It seems fitting that the Federal Communications Commission took advantage of yesterday’s winter solstice to shine new light on its plans to regulate the “Open Internet.” By a 3-2 vote along party lines, the FCC adopted “net neutrality” rules that will govern how fixed and mobile broadband providers do business with their subscribers and others that use the Internet. Only Chairman Julius Genachowski seemed happy about the rules, calling them a “strong and balanced” approach to Internet governance that avoided the extremes of his colleagues.
At first blush, the rules appear to strike a balance between two extremes – intrusive government micromanagement and toothless requirements that have little practical effect. There are, however, open issues that give rise to concern.
Once it became clear that net neutrality rules would be adopted and the government would be involving itself in Internet access, some fixed wireless broadband providers (WISPs) feared that their small, capacity-constrained networks would buckle under the strain of the same rules that would apply to Comcast, Verizon and other large ISPs operating on high-capacity wired platforms. As a general matter, broadband providers will not be permitted to block consumers’ access to lawful content, applications and devices and cannot engage in “unreasonable discrimination.” These rules are subject to “reasonable network management,” a key phrase for any ISP and small WISPs in particular.
As with any regulation, words matter. And in this case, how the FCC defines “reasonable network management” is especially crucial. Providers will be given “meaningful flexibility” to manage network issues such as congestion and security. “Reasonable” is defined generally along the lines of what is appropriate and tailored to achieving a legitimate network management purpose, taking into account such factors as network architecture and technology. Examples of legitimate network management purposes include ensuring network security and reducing the effects of network congestion. In this regard, the rules may be interpreted to recognize the unique challenges that WISPs face in operating small businesses in small communities with small networks.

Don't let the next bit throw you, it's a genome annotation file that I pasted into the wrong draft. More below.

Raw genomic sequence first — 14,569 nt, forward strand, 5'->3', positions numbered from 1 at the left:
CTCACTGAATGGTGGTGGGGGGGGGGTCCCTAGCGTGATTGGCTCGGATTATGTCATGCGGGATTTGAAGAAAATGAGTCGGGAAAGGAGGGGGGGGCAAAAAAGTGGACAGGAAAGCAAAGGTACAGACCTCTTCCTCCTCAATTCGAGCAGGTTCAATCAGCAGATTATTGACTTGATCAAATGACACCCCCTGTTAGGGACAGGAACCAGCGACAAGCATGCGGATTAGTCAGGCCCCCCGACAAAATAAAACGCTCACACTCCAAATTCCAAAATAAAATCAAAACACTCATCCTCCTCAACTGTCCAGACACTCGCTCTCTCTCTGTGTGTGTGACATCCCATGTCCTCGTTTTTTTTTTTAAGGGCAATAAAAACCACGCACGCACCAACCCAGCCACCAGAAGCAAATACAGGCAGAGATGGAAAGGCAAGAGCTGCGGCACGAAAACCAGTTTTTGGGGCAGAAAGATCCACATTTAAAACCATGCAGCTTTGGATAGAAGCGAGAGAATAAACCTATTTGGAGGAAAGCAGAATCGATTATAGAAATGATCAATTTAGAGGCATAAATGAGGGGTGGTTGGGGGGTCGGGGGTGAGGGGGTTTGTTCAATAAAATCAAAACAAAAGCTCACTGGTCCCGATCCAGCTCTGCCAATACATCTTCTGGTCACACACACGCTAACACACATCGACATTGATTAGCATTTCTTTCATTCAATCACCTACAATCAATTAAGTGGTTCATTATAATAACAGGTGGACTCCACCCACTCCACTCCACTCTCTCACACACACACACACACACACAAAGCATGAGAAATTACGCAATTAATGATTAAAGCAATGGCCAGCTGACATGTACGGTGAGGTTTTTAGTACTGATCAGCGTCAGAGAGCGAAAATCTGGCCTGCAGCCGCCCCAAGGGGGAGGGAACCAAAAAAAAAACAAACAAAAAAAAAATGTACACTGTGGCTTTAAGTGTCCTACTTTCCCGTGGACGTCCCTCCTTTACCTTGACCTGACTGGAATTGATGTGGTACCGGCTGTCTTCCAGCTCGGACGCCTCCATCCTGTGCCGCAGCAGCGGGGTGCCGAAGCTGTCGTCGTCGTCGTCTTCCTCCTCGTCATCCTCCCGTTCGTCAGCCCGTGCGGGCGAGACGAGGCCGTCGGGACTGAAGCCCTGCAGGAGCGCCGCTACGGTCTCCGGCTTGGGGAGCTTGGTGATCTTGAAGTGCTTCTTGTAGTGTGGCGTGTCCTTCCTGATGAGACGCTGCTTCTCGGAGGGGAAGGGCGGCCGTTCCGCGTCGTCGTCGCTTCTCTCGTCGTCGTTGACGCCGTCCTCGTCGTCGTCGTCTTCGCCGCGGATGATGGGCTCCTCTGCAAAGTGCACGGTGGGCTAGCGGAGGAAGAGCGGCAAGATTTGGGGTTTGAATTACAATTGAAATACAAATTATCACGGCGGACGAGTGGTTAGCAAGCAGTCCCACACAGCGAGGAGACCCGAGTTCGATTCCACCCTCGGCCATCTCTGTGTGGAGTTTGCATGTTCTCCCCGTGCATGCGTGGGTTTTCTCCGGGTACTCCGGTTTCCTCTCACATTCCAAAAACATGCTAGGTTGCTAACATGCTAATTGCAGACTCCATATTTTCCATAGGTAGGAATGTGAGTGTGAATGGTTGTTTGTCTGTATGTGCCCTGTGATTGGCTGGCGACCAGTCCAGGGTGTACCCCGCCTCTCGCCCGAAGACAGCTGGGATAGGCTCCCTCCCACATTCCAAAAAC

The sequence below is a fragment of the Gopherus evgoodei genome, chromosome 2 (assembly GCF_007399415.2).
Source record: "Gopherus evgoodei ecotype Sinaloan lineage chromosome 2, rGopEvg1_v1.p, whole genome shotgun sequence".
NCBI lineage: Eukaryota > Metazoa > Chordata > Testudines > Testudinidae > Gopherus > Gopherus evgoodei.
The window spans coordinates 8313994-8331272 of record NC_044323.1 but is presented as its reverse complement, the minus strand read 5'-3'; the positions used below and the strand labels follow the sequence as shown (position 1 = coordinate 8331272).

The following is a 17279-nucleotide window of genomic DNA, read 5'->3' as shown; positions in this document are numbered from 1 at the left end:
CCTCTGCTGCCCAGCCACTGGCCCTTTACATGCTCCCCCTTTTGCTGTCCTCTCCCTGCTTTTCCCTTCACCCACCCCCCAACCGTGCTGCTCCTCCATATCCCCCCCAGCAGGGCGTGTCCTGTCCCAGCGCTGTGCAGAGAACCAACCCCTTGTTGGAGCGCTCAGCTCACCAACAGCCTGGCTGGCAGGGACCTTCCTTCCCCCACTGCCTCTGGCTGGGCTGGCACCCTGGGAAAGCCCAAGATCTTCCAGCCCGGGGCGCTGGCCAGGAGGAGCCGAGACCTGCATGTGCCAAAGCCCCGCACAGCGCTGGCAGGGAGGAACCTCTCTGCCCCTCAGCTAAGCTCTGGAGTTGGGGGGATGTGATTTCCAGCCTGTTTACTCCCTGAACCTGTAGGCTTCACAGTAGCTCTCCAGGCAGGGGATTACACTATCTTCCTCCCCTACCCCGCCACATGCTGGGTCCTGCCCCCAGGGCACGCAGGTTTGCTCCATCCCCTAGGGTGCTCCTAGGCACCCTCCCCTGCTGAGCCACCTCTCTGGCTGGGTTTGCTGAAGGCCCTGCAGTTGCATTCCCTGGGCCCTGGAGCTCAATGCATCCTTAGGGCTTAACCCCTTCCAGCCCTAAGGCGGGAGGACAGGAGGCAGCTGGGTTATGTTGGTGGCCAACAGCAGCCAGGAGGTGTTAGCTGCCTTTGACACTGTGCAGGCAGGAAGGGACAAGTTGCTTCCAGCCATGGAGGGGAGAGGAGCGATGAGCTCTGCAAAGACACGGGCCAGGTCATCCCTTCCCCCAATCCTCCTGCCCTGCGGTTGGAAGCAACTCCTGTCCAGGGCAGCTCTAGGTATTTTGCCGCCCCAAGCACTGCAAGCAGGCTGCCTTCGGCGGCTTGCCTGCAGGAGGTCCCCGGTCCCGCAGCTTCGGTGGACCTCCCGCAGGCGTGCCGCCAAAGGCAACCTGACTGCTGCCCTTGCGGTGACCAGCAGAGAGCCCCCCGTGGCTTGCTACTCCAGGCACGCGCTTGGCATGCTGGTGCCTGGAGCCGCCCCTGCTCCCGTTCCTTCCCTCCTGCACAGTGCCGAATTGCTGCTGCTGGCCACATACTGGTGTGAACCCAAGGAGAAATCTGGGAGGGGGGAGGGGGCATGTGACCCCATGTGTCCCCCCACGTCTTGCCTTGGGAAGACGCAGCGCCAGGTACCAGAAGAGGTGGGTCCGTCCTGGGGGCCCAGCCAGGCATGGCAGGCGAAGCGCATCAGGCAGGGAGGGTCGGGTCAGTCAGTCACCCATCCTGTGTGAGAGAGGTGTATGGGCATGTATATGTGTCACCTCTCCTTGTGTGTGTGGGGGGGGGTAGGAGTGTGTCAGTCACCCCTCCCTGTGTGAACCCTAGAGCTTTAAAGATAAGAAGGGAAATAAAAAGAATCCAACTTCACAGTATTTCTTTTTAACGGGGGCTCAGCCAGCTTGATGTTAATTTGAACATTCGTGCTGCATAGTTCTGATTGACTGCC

Not only do words matter, but how the FCC will enforce its rules and applies its definitions will be important to watch. Given the FCC’s decision to allow consumers to file informal complaints, broadband providers hopefully will not be required to respond to ongoing, time-consuming complaints that may force ISPs to be overly cautious in the way they manage legitimate network issues. It would not be surprising to see consumer groups spearheading enforcement efforts that create uncertainty in network management.
This is not the last we will hear of net neutrality and the Open Internet. Some have raised serious questions about the legality of the new rules and about whether the FCC has sufficient authority to adopt them. Republican Commissioners Robert McDowell and Meredith Attwell Baker issued strenuous oppositions in line with their recent statements in the press. Calling the FCC's failure to learn from the past as “regulatory hubris,” McDowell sharply criticized the majority's reliance on Section 706 of the Communications Act as a legal authority and essentially laid out an analytical roadmap to overturn the rules in court. Baker also stated that unelected officials should not be making decisions with such far-reaching consequences. Echoing concerns from House Republicans, McDowell and Baker accused the majority of acting where no competitive harm is present--a position set forth by AT&T. One Republican Senator has already introduced an amendment to an appropriations bill that would strip the FCC of funding for anything related to implementing and enforcing the net neutrality rules.
It will likely be a long time before the full impact of the FCC’s rules can be assessed. In the meantime, Internet businesses of all kinds will need to account for the potential new costs and the regulatory burdens that may follow.